Israel Calls Out Poland On Proposed Holocaust Law
DAVID GREENE, HOST:
Poland is pushing through a bill that would make it illegal to blame the country for atrocities committed during World War II. Israeli Prime Minister Benjamin Netanyahu says this sounds like a Holocaust denial. So Israel has summoned a Polish envoy to Israel in protest. NPR's Daniel Estrin reports from Jerusalem, where talks with Poland are expected to begin sometime soon.
DANIEL ESTRIN, BYLINE: As part of an ongoing campaign by Poland's nationalist leadership to defend the country's role during the Holocaust, a new proposed law says whoever publicly accuses the Polish nation of being complicit in Nazi crimes can be jailed for up to three years or fined. The government says Poles were victims of the Nazis and heroically resisted them. But now Israeli officials are protesting the bill. They say the story is more complex. While thousands of Poles have been recognized for helping Jews during the Holocaust, there were Poles guilty of aiding the Nazis, says Michal Maayan, deputy spokesperson for Israel's Foreign Ministry.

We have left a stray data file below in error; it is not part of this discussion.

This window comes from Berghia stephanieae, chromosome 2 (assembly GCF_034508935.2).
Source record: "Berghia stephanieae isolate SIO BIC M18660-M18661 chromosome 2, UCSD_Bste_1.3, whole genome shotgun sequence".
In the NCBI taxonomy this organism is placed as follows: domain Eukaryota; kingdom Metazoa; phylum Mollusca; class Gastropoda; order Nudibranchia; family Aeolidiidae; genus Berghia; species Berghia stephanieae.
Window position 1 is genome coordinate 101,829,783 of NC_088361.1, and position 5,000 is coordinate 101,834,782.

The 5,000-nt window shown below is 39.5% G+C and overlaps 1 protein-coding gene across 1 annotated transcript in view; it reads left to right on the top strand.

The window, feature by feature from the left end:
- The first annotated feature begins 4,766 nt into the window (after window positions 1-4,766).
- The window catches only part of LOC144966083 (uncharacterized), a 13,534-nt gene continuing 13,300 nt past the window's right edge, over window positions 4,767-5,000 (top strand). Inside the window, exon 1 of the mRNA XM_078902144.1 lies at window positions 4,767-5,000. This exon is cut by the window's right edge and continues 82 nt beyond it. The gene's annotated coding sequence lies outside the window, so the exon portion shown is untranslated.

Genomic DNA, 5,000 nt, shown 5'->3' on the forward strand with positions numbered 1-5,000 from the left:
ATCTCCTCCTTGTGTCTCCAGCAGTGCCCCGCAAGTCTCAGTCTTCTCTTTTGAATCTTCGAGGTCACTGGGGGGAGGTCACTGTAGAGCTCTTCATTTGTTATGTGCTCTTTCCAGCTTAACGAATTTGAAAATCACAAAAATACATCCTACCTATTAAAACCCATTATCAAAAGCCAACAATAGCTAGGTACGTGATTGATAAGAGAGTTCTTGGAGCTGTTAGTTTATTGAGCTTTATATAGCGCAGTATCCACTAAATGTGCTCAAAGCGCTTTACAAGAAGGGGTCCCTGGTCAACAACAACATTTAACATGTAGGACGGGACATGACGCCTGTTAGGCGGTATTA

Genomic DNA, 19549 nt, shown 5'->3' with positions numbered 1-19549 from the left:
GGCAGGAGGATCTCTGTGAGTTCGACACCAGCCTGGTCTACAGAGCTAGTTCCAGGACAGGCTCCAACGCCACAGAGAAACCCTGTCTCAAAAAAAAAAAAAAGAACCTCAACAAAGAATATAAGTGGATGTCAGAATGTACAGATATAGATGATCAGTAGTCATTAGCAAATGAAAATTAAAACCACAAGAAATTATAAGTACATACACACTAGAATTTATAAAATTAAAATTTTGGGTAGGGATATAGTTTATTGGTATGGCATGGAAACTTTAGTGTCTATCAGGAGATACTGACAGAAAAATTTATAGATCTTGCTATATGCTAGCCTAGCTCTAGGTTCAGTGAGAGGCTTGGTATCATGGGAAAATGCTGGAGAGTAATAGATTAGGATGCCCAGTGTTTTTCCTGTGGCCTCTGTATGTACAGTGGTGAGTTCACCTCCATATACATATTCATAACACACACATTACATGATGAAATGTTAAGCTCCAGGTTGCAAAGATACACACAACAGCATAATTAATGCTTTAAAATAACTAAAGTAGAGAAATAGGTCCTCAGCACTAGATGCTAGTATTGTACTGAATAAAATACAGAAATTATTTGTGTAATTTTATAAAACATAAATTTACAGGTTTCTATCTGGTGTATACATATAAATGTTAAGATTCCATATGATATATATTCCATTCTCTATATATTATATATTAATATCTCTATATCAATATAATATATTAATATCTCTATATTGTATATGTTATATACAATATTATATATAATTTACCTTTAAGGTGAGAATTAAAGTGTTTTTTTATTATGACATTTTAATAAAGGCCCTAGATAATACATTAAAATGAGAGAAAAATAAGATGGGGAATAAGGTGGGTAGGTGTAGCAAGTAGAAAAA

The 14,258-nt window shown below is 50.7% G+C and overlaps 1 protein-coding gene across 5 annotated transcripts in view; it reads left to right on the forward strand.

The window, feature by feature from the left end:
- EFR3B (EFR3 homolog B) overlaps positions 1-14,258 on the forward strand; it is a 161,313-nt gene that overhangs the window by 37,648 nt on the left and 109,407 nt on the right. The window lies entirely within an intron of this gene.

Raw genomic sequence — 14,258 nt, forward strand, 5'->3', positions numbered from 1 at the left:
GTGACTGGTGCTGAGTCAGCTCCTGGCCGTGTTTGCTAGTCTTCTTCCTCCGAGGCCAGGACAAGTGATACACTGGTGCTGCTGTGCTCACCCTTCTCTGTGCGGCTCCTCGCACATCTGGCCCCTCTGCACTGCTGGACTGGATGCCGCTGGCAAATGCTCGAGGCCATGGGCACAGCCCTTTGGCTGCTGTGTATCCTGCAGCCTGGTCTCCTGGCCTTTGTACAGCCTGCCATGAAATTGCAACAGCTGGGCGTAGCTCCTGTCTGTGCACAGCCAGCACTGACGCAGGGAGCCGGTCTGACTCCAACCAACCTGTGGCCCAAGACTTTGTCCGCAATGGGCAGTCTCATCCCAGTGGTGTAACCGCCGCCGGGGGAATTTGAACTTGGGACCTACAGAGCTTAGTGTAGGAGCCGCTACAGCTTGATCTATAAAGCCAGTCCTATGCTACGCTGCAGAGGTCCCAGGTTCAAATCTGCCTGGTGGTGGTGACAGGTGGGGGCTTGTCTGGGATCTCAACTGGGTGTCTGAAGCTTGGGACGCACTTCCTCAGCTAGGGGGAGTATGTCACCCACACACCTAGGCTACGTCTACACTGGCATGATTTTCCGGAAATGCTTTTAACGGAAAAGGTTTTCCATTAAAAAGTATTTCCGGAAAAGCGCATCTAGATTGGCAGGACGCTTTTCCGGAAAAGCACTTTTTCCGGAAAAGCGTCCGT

MICHAL MAAYAN: We know that the mechanism and the death camps were German. But there is a lot of evidence of Polish people that were aiding in the killing of the Jews.
ESTRIN: The Polish government has long rejected the use of phrases like the Polish death camps, calling it misrepresentative. Both Polish and Israeli scholars hope the bill will not have a chill effect on historical research in Poland.
MAAYAN: If you create an atmosphere where it's harder to research, and people are more timid to discuss what happened in the Holocaust, that might, in turn in the future, lead to bad elements such as Holocaust denial.
ESTRIN: Israeli officials say the timing of the proposed law is unfortunate. It passed a vote by the lower house of the Polish Parliament on the eve of International Holocaust Remembrance Day. Now Israel has summoned Poland's deputy ambassador and says Poland has agreed to begin an immediate dialogue about the bill. Daniel Estrin, NPR News, Jerusalem.
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